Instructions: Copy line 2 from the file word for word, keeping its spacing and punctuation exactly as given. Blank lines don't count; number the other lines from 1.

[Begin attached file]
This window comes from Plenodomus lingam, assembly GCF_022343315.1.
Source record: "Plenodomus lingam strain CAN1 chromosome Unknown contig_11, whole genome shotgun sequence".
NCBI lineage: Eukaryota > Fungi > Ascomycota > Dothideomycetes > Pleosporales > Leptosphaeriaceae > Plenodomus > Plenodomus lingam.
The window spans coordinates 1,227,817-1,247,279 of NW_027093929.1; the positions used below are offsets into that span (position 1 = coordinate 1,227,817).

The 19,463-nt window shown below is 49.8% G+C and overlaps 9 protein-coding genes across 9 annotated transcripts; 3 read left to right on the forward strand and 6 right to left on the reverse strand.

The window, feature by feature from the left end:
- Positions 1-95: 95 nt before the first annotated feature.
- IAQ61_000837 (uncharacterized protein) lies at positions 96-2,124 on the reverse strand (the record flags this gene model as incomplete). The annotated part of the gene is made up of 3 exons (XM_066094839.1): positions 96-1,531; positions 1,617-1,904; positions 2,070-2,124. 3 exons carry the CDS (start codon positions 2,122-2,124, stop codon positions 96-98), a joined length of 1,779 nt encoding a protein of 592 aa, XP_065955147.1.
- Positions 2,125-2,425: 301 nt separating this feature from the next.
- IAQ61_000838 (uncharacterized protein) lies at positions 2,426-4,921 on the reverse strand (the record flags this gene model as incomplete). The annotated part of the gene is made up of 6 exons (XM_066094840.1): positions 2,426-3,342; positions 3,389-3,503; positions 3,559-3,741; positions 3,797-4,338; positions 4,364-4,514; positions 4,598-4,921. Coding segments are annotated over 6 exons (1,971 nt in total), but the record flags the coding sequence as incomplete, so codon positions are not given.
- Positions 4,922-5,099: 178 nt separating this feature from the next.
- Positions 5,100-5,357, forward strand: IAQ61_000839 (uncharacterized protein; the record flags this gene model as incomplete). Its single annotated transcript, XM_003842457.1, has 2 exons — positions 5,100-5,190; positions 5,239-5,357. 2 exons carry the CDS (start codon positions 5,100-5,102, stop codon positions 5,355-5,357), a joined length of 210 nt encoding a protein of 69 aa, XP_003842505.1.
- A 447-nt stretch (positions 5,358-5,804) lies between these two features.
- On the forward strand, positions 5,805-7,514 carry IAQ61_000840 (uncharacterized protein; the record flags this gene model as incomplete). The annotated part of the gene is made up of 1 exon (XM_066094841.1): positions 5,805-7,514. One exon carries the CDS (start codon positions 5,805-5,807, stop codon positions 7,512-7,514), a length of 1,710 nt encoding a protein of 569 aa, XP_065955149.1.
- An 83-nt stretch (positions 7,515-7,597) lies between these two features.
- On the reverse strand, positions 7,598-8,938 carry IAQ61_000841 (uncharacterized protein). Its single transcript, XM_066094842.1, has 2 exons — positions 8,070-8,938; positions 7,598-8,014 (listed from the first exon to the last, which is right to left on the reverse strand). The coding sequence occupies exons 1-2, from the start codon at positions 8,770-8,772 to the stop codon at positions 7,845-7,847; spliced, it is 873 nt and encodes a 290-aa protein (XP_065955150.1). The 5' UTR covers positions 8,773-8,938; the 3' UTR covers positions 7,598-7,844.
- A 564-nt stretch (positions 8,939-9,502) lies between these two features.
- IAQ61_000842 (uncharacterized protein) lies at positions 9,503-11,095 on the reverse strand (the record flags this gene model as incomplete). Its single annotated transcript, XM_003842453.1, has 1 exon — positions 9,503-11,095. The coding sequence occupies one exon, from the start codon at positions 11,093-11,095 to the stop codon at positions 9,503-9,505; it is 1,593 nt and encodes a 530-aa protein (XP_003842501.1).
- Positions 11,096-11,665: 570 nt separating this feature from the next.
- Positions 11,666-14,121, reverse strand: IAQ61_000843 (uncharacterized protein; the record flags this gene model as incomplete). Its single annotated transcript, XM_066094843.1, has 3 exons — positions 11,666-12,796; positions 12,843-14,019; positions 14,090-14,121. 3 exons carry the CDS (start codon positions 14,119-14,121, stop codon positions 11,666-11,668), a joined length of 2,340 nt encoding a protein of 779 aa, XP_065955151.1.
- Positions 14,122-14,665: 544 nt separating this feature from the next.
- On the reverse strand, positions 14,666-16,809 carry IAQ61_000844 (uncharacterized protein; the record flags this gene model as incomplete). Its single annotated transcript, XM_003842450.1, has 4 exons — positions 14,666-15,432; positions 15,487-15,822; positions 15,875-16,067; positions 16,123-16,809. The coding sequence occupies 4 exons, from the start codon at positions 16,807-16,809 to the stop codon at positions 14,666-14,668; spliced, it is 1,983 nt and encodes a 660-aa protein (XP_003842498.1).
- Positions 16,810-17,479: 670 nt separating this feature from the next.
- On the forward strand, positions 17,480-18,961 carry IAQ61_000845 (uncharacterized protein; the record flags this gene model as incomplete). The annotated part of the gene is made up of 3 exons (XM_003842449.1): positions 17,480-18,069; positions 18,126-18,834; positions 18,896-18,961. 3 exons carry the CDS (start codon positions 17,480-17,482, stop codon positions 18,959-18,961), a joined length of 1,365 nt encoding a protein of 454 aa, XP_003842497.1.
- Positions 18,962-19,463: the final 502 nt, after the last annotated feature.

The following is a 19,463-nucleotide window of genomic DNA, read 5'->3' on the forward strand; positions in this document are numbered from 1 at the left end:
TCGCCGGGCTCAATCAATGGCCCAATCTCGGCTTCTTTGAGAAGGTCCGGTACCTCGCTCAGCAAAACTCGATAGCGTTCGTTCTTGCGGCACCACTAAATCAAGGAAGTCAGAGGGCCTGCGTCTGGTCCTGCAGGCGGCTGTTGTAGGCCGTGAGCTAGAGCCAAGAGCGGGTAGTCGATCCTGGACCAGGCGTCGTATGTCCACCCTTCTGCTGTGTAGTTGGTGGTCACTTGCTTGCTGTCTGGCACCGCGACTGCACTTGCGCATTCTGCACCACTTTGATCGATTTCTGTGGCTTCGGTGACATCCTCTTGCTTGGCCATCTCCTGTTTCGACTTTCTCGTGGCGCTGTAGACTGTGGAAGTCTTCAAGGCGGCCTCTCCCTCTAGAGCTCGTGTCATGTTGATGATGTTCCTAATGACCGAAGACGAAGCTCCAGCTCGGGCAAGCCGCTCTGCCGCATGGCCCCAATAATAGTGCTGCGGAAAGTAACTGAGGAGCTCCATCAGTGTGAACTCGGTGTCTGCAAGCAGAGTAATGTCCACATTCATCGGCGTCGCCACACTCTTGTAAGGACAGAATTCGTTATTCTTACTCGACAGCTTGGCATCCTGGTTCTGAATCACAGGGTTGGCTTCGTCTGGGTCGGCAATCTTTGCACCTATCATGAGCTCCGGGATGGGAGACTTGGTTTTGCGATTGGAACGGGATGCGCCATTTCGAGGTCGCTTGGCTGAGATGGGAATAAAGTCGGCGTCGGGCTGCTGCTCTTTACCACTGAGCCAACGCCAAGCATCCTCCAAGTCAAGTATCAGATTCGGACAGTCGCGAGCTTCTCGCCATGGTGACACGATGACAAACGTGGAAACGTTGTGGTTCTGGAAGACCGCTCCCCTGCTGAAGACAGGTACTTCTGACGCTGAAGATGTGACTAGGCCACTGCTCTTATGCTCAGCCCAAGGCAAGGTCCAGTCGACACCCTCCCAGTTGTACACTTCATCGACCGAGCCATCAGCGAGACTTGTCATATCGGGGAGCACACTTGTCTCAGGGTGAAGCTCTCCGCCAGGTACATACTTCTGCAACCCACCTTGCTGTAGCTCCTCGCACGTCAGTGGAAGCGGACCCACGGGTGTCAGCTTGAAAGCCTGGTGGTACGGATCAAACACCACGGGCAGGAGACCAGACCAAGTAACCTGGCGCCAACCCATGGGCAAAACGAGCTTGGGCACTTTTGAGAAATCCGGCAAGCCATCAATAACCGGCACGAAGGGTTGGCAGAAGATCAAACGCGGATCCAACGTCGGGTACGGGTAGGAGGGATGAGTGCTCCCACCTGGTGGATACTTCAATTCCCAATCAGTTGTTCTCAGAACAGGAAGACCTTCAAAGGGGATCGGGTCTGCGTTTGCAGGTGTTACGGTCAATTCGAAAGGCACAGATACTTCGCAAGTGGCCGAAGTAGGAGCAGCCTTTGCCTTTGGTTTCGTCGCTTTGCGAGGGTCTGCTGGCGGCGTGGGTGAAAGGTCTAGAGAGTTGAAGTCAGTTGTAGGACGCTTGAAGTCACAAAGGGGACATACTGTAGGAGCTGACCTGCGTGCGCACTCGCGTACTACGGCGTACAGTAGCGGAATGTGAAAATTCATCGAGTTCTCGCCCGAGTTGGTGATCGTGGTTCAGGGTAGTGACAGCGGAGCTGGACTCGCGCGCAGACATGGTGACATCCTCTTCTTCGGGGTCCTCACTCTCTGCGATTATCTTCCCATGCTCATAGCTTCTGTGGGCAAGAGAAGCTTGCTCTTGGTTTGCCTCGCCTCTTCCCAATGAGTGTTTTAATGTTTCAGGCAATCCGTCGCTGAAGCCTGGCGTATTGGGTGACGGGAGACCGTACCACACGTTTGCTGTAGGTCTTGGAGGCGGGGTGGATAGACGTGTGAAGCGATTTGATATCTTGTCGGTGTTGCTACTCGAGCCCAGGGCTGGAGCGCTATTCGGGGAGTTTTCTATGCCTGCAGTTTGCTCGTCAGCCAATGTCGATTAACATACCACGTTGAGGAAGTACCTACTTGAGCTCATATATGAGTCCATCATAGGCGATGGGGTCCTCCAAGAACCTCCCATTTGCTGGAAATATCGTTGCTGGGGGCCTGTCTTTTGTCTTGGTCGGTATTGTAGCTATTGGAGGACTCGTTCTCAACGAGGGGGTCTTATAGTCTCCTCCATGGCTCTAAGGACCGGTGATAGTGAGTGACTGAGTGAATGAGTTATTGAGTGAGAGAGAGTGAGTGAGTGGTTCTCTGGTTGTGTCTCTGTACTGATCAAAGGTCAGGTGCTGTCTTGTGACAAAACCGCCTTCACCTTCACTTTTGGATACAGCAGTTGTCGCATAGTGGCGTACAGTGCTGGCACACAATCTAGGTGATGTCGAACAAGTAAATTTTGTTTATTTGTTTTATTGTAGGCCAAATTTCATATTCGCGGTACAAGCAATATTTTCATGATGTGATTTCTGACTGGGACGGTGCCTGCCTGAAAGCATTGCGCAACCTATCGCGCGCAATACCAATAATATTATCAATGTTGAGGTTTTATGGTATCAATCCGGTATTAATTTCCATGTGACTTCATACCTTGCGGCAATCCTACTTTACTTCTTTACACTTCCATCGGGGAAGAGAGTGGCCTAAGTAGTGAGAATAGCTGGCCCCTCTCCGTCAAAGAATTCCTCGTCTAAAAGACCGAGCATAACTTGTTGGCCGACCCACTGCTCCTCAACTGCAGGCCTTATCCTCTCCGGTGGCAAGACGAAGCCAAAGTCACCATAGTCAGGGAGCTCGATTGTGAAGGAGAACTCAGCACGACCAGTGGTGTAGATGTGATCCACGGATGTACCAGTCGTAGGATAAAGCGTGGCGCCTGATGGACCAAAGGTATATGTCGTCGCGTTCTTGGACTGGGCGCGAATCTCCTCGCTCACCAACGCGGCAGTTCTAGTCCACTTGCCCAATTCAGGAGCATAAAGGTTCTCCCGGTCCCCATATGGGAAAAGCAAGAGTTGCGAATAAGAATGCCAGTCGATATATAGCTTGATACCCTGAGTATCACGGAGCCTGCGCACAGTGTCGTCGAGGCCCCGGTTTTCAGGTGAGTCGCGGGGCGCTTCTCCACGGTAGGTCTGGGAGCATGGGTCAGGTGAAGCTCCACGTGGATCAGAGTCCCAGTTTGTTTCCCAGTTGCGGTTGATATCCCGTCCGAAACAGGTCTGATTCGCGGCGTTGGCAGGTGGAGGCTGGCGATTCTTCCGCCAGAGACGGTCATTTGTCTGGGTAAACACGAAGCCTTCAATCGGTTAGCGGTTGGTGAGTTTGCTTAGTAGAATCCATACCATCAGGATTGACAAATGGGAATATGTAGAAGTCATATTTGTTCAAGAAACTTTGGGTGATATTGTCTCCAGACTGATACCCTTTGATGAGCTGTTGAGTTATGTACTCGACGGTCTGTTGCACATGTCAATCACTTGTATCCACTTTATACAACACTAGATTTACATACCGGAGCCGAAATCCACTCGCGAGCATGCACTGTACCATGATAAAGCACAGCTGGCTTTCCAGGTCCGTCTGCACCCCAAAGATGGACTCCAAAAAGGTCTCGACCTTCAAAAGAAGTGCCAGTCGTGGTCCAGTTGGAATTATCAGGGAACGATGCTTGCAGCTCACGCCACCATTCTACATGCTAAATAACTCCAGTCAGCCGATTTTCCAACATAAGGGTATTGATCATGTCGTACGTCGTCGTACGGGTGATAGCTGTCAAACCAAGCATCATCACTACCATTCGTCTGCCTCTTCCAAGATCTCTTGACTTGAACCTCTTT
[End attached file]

Source record: "Plenodomus lingam strain CAN1 chromosome Unknown contig_11, whole genome shotgun sequence".